The association between dietary energy density and the risk of type 2 diabetes: Tehran lipid and glucose study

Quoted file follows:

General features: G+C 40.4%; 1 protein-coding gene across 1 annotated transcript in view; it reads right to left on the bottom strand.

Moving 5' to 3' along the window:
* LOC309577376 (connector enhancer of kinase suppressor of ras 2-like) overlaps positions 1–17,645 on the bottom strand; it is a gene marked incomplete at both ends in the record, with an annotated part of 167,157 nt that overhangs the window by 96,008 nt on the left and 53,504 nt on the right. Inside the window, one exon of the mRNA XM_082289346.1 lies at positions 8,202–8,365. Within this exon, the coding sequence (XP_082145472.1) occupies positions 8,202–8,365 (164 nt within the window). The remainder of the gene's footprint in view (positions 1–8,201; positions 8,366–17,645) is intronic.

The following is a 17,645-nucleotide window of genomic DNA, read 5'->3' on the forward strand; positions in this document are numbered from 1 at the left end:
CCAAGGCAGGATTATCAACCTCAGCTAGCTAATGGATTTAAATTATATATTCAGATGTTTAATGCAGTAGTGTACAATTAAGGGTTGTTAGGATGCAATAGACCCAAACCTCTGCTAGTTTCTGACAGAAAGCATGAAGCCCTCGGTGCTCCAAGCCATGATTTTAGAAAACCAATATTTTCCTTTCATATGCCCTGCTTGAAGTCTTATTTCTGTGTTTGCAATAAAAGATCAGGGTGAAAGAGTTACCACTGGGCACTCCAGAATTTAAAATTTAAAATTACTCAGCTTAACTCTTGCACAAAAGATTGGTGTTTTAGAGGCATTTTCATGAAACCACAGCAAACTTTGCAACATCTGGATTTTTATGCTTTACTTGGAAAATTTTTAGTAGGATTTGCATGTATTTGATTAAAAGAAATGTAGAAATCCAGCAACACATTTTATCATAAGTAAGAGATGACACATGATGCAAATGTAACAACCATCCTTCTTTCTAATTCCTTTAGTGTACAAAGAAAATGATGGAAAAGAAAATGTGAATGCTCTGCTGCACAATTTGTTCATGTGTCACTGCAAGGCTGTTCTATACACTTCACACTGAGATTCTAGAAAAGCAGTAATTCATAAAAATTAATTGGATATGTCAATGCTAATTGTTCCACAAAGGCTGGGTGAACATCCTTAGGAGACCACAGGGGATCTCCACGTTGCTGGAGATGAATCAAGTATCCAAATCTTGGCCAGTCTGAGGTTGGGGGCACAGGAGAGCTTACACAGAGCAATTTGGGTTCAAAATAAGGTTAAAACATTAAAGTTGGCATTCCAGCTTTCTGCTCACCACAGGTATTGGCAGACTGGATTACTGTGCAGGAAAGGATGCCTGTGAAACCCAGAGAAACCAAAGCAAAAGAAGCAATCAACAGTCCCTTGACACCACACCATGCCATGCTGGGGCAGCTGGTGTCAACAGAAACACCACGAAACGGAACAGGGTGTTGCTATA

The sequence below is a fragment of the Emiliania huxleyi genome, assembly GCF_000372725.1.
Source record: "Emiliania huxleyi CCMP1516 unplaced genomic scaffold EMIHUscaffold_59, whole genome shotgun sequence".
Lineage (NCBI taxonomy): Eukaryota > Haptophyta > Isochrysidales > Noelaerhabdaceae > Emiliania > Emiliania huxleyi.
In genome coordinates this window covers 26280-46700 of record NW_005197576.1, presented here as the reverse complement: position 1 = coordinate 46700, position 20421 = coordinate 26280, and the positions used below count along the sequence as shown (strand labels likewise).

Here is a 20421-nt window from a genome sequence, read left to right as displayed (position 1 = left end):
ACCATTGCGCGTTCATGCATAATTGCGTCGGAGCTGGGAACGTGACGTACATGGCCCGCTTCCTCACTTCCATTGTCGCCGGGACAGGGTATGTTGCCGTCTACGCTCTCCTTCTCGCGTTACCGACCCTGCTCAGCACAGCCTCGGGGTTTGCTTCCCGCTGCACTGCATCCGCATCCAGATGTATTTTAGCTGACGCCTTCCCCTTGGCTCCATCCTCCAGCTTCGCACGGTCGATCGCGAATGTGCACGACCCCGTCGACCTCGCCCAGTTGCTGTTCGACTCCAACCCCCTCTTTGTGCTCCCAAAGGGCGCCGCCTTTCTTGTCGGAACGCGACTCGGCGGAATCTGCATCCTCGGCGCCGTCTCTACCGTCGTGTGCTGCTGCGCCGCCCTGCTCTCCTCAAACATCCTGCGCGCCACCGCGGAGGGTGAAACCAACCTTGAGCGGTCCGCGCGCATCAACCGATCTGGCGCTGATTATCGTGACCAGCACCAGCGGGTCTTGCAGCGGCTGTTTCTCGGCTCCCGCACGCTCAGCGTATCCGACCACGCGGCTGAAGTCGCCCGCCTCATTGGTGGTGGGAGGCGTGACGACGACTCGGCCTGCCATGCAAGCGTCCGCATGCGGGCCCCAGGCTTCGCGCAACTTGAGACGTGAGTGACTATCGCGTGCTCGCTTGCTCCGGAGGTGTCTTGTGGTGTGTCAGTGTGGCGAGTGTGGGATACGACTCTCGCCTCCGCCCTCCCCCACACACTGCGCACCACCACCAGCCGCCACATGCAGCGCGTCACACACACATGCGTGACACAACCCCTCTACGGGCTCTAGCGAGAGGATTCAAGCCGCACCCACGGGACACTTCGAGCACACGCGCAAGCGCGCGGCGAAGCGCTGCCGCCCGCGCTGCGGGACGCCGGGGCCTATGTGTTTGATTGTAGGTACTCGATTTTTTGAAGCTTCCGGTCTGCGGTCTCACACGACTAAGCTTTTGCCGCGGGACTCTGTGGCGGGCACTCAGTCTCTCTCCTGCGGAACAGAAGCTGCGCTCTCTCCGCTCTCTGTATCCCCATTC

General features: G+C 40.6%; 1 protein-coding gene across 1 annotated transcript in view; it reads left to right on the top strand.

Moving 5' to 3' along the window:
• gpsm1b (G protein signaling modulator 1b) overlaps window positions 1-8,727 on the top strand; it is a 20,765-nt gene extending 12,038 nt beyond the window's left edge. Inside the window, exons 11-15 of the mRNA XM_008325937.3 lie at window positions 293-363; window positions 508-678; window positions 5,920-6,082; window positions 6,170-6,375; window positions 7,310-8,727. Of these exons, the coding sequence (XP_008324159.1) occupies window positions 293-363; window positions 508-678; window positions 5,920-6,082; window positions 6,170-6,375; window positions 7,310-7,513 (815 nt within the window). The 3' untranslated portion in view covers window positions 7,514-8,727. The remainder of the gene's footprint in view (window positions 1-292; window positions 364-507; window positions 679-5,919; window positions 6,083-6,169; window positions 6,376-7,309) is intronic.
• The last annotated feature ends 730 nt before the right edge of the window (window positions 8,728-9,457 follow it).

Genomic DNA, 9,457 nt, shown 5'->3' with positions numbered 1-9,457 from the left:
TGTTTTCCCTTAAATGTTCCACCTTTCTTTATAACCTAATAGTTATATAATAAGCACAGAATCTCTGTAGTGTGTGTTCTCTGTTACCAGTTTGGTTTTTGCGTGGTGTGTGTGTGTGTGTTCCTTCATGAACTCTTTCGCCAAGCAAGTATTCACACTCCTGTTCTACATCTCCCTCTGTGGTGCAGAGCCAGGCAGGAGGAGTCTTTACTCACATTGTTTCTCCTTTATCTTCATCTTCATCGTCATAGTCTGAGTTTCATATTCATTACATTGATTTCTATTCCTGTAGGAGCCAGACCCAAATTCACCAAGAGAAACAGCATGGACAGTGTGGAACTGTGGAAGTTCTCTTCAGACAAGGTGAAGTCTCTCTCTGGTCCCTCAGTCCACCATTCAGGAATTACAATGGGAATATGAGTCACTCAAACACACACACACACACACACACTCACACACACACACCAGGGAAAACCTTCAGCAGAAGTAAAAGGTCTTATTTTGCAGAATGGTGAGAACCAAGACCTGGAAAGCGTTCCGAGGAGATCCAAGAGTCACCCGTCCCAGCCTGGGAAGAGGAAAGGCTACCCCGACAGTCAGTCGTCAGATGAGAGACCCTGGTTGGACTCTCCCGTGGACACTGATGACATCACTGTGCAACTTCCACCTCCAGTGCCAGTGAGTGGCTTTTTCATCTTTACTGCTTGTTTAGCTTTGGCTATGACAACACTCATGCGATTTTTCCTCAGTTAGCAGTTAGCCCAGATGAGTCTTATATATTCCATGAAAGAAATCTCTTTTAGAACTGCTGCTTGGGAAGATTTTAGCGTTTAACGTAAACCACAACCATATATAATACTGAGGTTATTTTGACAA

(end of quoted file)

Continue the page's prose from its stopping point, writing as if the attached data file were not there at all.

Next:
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© 2015 Iranian Journal of Endocrinology and Metabolism. All rights received. Introduction: Dietary energy-dense foods predispose to obesity and may be associated with risk of type 2 diabetes; therefore, the aim of our study was to investigate the association between dietary energy density (DED) and the risk of type 2 diabetes. Materials and Methods: In this matched nested case-control study, 178 new onset cases of diabetes were selected from among participants of the Tehran Lipid and Glucose Study, and followed for over 9 years. Each case was randomly matched with 3 controls from among participants who had not developed diabetes. Dietary intakes were determined using a valid and reliable food frequency questionnaire. DED was calculated as energy intakes (kcal) from foods and beverages divided by the weight (grams) of foods. Results: The mean ages of participants were 43±6.5 and 44.5±12 years, in women and men respectively. Individuals with higher DED had higher calories, total fat, carbohydrate and processed meat intakes and lower fruit and vegetable intakes in men and women (P < 0.05). Energy density was positively associated with incident diabetes in women, after adjustment for diabetes risk factors and total calorie intake (OR: 2.28, P trend=0.02) or total fat intake (OR: 2.15, P trend=0.03), an association which was not significant in men. Conclusion: In this nested casecontrol study, there was positive association between DED and risk of type 2 diabetes in women.